It should be pointed out that the signal source 15 may be an electromechanical element and/or an all-electronic circuit which also realizes signal processing functions. Such a transducer or sensor may be fitted, for example, with electronic proximity switches, Hall-effect devices, temperature sensors, and the like, where the signal source requires no electromechanical switches and whose life and reliability are usually limited. In the case of the all-electronic signal sources, the associated electronics can then also be fed via the internal voltage stage 50. A particularly advantageous application of the present invention transmitter is, for example, the replacement of electromechanical rotary or sliding potentiometers used for volume control. Advantageous applications are also in automobiles, for example, if adjusting elements at the dashboard have to be connected with a central control processor.

It will also be understood that the present invention data transmission system may be used to transmit more complicated message formats. The message can be divided into standardized blocks of information such as a byte, wherein a message is comprised of a predetermined number of bytes known to the processor. Each pulse sequence from the transmitter will, for example, represent one byte of information. The processor will then decipher the sequence of pulses by means of a translation table included in the processor.

In FIG. 1, the circuit means for pull-up to the one level is an external pull-up resistor 90 which is connected at one end to the single-wire line 95 and at the other to the positive supply voltage VDD. This resistor 90 may also be part of the transmitter 10 or the processor 60, of course. In any case, it must be ensured that the pull-down to the zero level is effected via a substantially lower resistance than the value of the respective pull-up resistor.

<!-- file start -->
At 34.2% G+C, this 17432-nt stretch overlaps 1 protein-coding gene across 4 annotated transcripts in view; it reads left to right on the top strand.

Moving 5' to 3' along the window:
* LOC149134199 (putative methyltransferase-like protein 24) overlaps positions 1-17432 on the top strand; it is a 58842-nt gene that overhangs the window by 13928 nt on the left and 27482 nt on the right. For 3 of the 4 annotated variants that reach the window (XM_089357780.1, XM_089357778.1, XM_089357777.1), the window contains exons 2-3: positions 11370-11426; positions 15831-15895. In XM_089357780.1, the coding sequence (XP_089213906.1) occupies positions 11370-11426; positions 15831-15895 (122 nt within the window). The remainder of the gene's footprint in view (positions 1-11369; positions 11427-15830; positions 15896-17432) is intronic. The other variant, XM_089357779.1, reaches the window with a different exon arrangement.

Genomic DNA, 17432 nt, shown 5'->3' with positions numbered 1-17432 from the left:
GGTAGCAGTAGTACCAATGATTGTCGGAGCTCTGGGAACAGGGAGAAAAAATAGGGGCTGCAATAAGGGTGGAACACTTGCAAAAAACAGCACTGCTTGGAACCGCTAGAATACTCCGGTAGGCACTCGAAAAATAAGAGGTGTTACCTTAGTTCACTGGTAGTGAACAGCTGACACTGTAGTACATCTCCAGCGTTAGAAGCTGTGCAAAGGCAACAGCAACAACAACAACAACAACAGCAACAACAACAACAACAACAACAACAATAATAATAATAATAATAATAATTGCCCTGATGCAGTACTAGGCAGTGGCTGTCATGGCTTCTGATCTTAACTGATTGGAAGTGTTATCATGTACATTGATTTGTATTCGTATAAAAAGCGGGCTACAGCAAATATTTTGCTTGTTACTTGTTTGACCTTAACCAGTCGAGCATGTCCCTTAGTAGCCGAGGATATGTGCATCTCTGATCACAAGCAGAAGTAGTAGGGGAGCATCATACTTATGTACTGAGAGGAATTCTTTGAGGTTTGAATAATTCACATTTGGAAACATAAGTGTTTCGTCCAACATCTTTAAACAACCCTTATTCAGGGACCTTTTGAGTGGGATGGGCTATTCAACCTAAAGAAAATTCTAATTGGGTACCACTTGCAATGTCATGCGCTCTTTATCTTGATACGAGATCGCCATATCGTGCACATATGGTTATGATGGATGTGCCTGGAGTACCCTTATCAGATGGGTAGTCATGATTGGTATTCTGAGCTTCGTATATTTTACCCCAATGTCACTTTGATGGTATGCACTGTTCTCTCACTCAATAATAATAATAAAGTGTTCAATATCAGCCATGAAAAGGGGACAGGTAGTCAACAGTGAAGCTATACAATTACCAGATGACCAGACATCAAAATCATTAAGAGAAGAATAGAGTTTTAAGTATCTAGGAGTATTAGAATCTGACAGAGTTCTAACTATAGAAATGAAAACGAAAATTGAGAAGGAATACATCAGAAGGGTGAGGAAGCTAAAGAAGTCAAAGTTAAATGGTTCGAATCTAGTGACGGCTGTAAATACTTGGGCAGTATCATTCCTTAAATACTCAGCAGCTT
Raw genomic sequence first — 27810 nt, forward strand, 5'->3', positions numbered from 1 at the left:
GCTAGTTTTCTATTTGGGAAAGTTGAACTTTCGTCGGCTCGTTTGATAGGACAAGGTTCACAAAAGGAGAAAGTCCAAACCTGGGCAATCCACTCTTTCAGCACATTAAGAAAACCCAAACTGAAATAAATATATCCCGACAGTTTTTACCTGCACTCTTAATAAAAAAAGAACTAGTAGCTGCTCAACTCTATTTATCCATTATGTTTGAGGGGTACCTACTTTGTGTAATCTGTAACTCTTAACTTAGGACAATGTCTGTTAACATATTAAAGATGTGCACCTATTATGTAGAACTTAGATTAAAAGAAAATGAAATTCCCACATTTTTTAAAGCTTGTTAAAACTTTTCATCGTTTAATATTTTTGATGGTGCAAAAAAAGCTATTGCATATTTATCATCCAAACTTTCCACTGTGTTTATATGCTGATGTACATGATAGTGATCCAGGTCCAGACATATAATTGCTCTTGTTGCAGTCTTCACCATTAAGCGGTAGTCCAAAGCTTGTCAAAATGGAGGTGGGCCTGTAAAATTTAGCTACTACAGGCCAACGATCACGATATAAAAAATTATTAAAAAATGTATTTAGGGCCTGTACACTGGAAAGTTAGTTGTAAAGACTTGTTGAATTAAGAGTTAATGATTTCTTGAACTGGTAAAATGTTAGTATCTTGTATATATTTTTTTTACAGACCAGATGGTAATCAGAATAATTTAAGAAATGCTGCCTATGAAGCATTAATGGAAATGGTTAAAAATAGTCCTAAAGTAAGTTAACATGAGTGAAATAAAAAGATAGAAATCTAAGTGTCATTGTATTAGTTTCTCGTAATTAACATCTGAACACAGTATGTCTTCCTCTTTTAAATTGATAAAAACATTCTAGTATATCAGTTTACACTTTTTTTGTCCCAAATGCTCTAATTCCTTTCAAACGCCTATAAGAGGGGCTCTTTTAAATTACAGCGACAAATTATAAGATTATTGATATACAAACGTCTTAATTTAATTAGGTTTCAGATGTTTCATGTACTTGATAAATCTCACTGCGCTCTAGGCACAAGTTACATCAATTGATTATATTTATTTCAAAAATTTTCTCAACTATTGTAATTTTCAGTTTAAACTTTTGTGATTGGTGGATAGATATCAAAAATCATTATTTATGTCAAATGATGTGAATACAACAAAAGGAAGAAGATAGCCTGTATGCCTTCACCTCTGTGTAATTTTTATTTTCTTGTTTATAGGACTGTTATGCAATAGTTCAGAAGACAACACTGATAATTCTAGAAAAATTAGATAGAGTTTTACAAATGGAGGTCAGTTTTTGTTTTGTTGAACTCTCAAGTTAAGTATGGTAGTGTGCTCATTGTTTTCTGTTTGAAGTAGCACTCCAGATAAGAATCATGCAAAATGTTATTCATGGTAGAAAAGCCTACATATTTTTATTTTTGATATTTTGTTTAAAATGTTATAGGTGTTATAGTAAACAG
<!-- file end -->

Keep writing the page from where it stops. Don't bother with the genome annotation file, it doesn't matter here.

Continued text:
Active control of the pull-up resistor by means of a transistor 91, which is preferably controlled by the output control circuit 25, is also possible. This has an added advantage in that in the usual quiescent state, i.e, when the single-wire line is at zero level, no shunt current can flow through the pull-up resistor.

Referring to FIG. 2 there is shown a timing diagram which illustrates various timing signals of the circuit arrangement of FIG. 1. The individual waveforms "a" through "h" are arranged one below the other in the same time scale, so that the time sequence becomes apparent.

Line a shows the inverted drive signal u1 for the switching transistor 26. If the waveform shown in line a is referred to the output terminal 12, the first voltage level 1 must be regarded as a floating condition of the output terminal 12. The message T begins at the instant t1 when the output terminal 12 is enabled, and ends approximately at the instant t7 as the output terminal 12 is pulled to ground potential 0. The message T is followed by the lock interval dt, which may last I ms, for example.